The first time hearing the music of Winterlight is a pleasurably disorienting experience. Circulating amidst its dizzying swirls & sonic eddies are decades of musical influences and waves of reverb-drenched melody which coalesce into sumptuous, prismatic compositions with vast depth of field. Structurally uncomplicated, but texturally complex, the origin of the sound traces its roots to founder Tim Ingham‘s absorption in the post-punk and shoegaze music of the 80s and 90s in his native Thames Valley England. It was not until 2006 that Ingham mined those influences in an effort to recreate the lush and hazy sounds of his youth. It was then the project came into being and quickly integrated itself onto the ambient/electronica scene over the course of several albums, singles, and remixes.
This band’s latest album had a lengthy gestation period of its own. The Longest Sleep Through Darkest Days is the culmination of nearly seven years of on and off “creative spurts, false starts, and second guesses” and reflects a turmoil hinted at in its title. The listener, however, is not burdened with the arduousness of this genesis. For us, there is only the bliss of its “melancholic euphoria”, expansive beauty, and deft nostalgic nods to the electronic music that informs it. Even better news is we don’t have to wait until the March release to enter the vortex of these mesmerizing sounds as the band is releasing the single with a pair of exclusive B-sides next week and you, dear reader, can check them out right now.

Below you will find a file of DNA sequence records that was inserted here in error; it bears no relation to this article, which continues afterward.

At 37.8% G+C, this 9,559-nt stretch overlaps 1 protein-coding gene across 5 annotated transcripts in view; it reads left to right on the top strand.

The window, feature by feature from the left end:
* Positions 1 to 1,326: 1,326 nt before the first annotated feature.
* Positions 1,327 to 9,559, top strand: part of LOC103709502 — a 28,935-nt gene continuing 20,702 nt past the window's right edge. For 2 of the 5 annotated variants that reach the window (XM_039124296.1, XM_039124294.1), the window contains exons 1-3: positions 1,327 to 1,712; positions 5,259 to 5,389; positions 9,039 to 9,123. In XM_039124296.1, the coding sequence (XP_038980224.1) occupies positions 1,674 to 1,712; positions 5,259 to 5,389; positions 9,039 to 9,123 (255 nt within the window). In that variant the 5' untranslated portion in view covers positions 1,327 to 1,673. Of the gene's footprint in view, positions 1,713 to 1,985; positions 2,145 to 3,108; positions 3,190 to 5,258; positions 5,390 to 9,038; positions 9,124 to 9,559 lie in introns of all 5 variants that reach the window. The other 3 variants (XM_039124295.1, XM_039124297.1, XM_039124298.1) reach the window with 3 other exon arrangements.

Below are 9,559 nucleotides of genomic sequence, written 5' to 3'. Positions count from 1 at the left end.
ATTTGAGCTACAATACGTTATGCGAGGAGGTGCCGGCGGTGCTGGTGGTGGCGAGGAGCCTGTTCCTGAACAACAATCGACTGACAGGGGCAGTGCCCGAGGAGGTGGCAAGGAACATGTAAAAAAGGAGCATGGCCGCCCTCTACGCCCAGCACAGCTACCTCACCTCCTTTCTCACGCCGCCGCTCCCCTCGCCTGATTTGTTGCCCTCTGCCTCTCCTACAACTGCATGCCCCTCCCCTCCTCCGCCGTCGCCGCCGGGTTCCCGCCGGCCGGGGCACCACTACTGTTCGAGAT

The organ tones that introduce “I Can’t Start Being Happy For Feeling Sad” rapidly blossom into a soaring melody kept grounded by the ballast of daughter Isabel Ingram‘s solid, earthy bass guitar work. For a moment it is as if we’ve drifted into the transcendent chorus of a Hammock song before transitioning to an interlude of synth tones and skittering beats reminiscent of Ulrich Schnauss or The Album Leaf. When the melody takes off again, the guitar becomes incandescent and euphoric before disappearing into the shimmering ether.
The single release is accompanied by “Farinada Forever” and “Soon You’ll Be There” each studded with references to styles ranging from New Wave to progressive and post rock. It makes for a tasty mini-release and a great teaser for the full-length album shortly to come.
The Longest Sleep Through Darkest Days will be released March 16 on CD and a limited edition LP in ultra-clear green splatter vinyl (100 copies). Digital downloads will include a 27-plus minute extended version of the sweeping closing track “The Longest Sleep”.